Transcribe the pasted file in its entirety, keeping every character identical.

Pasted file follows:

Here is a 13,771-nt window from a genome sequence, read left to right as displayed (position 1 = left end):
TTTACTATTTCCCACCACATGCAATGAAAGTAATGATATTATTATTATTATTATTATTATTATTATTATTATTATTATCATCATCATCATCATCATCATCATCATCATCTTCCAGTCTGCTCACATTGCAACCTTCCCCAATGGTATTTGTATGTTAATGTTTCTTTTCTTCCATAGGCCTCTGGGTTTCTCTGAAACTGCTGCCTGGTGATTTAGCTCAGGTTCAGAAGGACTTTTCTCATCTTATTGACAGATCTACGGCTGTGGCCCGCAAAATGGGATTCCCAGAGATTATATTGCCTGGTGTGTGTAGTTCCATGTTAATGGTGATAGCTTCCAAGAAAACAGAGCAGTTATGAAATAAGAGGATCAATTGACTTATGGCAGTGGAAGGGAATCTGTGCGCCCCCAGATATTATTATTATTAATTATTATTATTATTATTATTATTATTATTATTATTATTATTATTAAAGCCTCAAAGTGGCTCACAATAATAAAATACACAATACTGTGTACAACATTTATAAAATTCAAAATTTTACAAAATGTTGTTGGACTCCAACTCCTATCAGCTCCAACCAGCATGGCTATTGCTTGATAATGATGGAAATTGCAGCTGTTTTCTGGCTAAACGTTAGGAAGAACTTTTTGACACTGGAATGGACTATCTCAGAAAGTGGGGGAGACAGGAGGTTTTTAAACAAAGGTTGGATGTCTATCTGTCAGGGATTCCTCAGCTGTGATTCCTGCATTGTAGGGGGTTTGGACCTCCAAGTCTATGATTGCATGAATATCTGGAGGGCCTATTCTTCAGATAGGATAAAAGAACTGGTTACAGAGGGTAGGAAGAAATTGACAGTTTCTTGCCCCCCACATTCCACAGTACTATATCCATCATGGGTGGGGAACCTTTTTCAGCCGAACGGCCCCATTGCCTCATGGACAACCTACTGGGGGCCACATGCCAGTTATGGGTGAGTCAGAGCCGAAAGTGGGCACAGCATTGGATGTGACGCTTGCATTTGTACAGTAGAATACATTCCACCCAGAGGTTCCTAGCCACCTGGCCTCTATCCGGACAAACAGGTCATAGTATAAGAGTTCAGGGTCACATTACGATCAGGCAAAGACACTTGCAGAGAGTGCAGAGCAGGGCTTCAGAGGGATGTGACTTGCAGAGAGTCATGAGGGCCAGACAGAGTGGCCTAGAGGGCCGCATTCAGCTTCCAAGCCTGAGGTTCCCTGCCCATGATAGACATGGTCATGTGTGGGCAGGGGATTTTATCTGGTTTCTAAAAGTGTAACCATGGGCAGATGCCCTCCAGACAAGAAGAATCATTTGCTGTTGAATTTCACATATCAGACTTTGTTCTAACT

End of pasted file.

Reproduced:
Here is a 13,771-nt window from a genome sequence, read left to right as displayed (position 1 = left end):
TTTACTATTTCCCACCACATGCAATGAAAGTAATGATATTATTATTATTATTATTATTATTATTATTATTATTATTATCATCATCATCATCATCATCATCATCATCATCTTCCAGTCTGCTCACATTGCAACCTTCCCCAATGGTATTTGTATGTTAATGTTTCTTTTCTTCCATAGGCCTCTGGGTTTCTCTGAAACTGCTGCCTGGTGATTTAGCTCAGGTTCAGAAGGACTTTTCTCATCTTATTGACAGATCTACGGCTGTGGCCCGCAAAATGGGATTCCCAGAGATTATATTGCCTGGTGTGTGTAGTTCCATGTTAATGGTGATAGCTTCCAAGAAAACAGAGCAGTTATGAAATAAGAGGATCAATTGACTTATGGCAGTGGAAGGGAATCTGTGCGCCCCCAGATATTATTATTATTAATTATTATTATTATTATTATTATTATTATTATTATTATTATTATTAAAGCCTCAAAGTGGCTCACAATAATAAAATACACAATACTGTGTACAACATTTATAAAATTCAAAATTTTACAAAATGTTGTTGGACTCCAACTCCTATCAGCTCCAACCAGCATGGCTATTGCTTGATAATGATGGAAATTGCAGCTGTTTTCTGGCTAAACGTTAGGAAGAACTTTTTGACACTGGAATGGACTATCTCAGAAAGTGGGGGAGACAGGAGGTTTTTAAACAAAGGTTGGATGTCTATCTGTCAGGGATTCCTCAGCTGTGATTCCTGCATTGTAGGGGGTTTGGACCTCCAAGTCTATGATTGCATGAATATCTGGAGGGCCTATTCTTCAGATAGGATAAAAGAACTGGTTACAGAGGGTAGGAAGAAATTGACAGTTTCTTGCCCCCCACATTCCACAGTACTATATCCATCATGGGTGGGGAACCTTTTTCAGCCGAACGGCCCCATTGCCTCATGGACAACCTACTGGGGGCCACATGCCAGTTATGGGTGAGTCAGAGCCGAAAGTGGGCACAGCATTGGATGTGACGCTTGCATTTGTACAGTAGAATACATTCCACCCAGAGGTTCCTAGCCACCTGGCCTCTATCCGGACAAACAGGTCATAGTATAAGAGTTCAGGGTCACATTACGATCAGGCAAAGACACTTGCAGAGAGTGCAGAGCAGGGCTTCAGAGGGATGTGACTTGCAGAGAGTCATGAGGGCCAGACAGAGTGGCCTAGAGGGCCGCATTCAGCTTCCAAGCCTGAGGTTCCCTGCCCATGATAGACATGGTCATGTGTGGGCAGGGGATTTTATCTGGTTTCTAAAAGTGTAACCATGGGCAGATGCCCTCCAGACAAGAAGAATCATTTGCTGTTGAATTTCACATATCAGACTTTGTTCTAACT